Steve Sailer wrote in 2010:
The main Google searchbox on Google.com has a feature where if you start typing a phrase it tries to anticipate what you have in mind and offer the complete phrase in a drop down pick list based on what other users have asked. For example if you type into Google's searchboxHow do I
Google offers ten suggestions for completing this entry, beginning with these three useful questions:How do I find my IP address
How do I know if im pregnant
How do I get a passport
Commenter Victoria points out that if you type in, however, Pat Bu, Google offers you the following ten prompts:Pat BurrellWho are these people?
Pat bus schedule
Pat Burrell stats
Pat Burrell wife
Pat Buckley Moss
Pat Burns cancer
Using the power of Google, it's easy to discover that Pat Burrell is a leftfielder, Pat Buttram was Gene Autry's sidekick in 1930s singing cowboy movies and later Mr. Haney on Green Acres. Pat Burns is a former hockey coach. Pat Buckley Moss is a painter. Pat Buckley was the wife of William F. Buckley.
Somehow, I don't think those are the most famous Pat Bu...s on the Internet today.
If you type in Pat Buc, then Google just gives up giving you prompts, which it doesn't with other letters. For example, Pat But prompts you with a whole bunch of new names even more obscure than the immortal Pat Buttram.
Maybe it's just a misunderstanding. So, let's type into Google Patrick Bu. And we get another list of prompts, but none of them include He Who Must Not Be Named.
Finally if you type in Patrick J. you'll get a list of prompts of people named Patrick J. Something, none of them as famous as Patrick J. Buchanan, winner of the 1996 New Hampshire GOP Presidential primary.
Of course, Google can't (yet?) delete Pat Buchanan from their main search engine, just from the prompts. If you type Pat Buchanan into Google's searchbox, you get back:Results 1 - 20 of about 1,630,000 for pat buchanan. (0.22 seconds)
In contrast, if you type in Pat Buttram:Results 1 - 20 of about 49,300 for pat buttram. (0.32 seconds)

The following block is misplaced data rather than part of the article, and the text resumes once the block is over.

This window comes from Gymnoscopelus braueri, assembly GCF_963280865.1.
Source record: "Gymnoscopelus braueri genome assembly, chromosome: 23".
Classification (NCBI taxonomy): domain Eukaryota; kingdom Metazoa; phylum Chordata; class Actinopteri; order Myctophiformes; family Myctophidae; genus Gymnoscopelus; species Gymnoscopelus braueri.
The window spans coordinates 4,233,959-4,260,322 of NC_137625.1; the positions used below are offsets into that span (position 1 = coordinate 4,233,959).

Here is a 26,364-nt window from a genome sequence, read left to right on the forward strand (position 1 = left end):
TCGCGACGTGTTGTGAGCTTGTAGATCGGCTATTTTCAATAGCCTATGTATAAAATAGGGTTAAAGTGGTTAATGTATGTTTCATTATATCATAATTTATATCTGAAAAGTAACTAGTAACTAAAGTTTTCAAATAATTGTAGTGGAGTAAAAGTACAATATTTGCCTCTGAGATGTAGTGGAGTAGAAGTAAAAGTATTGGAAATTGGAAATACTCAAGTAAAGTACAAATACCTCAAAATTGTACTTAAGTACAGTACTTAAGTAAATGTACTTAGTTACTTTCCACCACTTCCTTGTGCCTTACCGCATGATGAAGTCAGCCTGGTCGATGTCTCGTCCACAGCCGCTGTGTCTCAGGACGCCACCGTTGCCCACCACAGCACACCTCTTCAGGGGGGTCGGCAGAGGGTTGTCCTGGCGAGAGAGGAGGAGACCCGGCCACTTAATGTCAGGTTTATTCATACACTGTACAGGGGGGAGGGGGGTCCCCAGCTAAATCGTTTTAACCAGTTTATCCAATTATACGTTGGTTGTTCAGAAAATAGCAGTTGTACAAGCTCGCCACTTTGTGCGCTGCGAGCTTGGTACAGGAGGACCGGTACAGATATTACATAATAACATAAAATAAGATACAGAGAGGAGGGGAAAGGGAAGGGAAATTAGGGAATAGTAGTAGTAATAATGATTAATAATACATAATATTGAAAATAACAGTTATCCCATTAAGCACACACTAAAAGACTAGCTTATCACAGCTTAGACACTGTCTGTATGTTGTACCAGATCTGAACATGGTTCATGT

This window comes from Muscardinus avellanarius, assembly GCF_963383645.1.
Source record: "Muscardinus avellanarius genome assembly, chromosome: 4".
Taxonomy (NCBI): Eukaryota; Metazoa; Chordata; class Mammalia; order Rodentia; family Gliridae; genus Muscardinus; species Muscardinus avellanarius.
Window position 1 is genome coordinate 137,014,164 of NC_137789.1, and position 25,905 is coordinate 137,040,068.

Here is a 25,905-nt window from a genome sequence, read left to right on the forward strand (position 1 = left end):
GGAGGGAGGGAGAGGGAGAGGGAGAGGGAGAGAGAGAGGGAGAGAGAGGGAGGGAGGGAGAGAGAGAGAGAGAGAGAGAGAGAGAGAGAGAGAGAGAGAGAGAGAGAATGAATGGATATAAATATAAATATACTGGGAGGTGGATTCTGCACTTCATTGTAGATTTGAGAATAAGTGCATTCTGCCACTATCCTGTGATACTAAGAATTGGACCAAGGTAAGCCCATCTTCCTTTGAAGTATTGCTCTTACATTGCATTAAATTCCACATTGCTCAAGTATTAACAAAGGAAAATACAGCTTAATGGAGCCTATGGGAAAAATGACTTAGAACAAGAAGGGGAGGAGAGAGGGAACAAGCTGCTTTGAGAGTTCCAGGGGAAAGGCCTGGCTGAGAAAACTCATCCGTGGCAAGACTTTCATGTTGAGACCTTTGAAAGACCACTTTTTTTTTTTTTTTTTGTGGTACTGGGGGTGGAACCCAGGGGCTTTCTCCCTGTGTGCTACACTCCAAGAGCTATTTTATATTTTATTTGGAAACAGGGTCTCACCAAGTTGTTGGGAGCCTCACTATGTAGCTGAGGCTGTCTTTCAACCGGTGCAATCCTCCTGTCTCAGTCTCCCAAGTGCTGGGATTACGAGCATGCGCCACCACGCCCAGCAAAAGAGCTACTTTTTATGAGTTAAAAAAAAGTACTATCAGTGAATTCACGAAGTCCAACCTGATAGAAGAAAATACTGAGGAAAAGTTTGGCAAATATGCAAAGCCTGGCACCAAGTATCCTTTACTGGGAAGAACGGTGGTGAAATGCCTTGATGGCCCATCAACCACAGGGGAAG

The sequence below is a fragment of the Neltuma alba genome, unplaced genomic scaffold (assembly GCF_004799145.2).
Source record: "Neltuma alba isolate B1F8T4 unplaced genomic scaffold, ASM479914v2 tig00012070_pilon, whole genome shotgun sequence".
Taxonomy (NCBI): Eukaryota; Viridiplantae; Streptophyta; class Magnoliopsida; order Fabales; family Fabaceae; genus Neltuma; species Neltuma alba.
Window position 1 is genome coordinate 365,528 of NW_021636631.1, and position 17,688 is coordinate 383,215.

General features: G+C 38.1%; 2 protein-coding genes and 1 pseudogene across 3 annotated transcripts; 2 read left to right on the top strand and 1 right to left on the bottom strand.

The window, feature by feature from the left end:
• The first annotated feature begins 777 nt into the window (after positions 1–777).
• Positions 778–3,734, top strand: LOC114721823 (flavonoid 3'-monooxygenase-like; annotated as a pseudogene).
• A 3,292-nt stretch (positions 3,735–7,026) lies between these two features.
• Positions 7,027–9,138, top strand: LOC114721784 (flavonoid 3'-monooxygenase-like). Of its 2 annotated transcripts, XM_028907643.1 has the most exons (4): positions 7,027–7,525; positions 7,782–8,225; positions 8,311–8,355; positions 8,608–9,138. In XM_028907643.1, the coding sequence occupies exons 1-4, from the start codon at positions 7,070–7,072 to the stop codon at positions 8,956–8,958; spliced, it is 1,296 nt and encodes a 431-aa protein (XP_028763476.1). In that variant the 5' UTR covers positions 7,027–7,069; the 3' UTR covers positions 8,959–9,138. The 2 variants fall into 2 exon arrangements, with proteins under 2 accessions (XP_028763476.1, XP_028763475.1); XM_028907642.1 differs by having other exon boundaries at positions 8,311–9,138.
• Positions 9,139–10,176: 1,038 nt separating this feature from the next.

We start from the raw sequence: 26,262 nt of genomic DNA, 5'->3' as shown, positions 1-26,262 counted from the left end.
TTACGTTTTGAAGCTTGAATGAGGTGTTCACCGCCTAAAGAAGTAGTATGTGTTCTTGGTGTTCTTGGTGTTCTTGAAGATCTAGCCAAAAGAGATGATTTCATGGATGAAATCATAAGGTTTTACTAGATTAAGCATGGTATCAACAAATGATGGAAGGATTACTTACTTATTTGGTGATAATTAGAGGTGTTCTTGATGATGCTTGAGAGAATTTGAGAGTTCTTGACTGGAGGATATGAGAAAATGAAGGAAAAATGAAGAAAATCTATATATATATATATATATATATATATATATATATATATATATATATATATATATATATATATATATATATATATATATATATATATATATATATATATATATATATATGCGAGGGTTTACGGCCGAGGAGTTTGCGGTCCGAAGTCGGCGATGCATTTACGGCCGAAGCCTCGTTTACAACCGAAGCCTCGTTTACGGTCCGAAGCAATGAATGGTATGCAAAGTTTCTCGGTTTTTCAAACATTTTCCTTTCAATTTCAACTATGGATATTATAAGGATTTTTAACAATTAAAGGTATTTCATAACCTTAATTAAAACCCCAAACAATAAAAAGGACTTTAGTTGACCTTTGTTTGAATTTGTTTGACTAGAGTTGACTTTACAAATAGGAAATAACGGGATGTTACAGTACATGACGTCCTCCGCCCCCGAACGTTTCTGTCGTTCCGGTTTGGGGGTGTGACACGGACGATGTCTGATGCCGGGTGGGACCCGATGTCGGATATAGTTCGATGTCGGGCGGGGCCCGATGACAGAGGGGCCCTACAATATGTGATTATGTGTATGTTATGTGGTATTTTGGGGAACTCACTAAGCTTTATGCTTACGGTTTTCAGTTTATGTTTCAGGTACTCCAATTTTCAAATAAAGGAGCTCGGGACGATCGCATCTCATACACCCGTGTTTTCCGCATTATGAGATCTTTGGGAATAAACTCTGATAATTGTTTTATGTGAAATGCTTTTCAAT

It's the sheer pettiness of Google going to the trouble of banning Pat Buchanan from its little prompting feature, one of its least important, that is so amusing and eye-opening.
P.S.: Richard Hoste points out in comments that Yahoo.com's search bar has the same prompting engine, with Pat Buchanan being the first of the Pat Bu and second, behind Pat Benatar, for Pat B. Another commenter points out the Microsoft's Bing search bar delivers the same prompts as Yahoo: Buchanan is the #1 Pat Bu and #2 Pat B.
So, somebody at Google is doing this intentionally. To repeat, this one example isn't at all important -- what's striking is the mindless animus of somebody at Google that would lead to going to all the trouble of doing such a trivial thing.
And because Google is so close to being a monopoly, it's crucial that the public monitor abuses by Google stemming from Google's not exactly subtle political biases, such as this silly little thing or the more serious annihilation of Mangan's blog in November (which was rectified after many complaints).
Ridicule is the best medicine.
Comments on the post:
* 1. This action is not "mindless" animus. It's radical ideology at work.
2. This action is not a "trivial" thing. It's a calculated attack in the Culture War.
And what about the obvious question: "Who will be next to start circling the Google memory hole?"
* I found this at the Google site:
"We try to filter out suggestions that include pornographic terms, dirty words, and hate and violence terms. If you encounter a term that should not be suggested, please let us know by posting in the Google Web Search Help Forum."
I wonder if "Pat Buchanan" was overzealously put in the "hate" terms.
* Google search removed all listings to my PrestoPundit after I broke the story about Obama's socialist father, the man Obama says gave him his political ideals.
All pleas to relist my blog were ignored.
* Do not read without a hanky: Google Maps imagery, currently available in the public area, displays at about about 1/100 of the satellite magnification imagery that is available in the restricted area of Google (not open to the public).
Do not read without a hanky: Google Chrome browser has taken user tracking to a whole new level.
Do not read without a hanky: Google has provided search engine query user files going back years to a wide variety of intel and security departments as a matter of routine - in cases with no warrant, arrest or even "person of interest" declaration.
* It's not just Google's drop-down menu that implies a leftwing bias.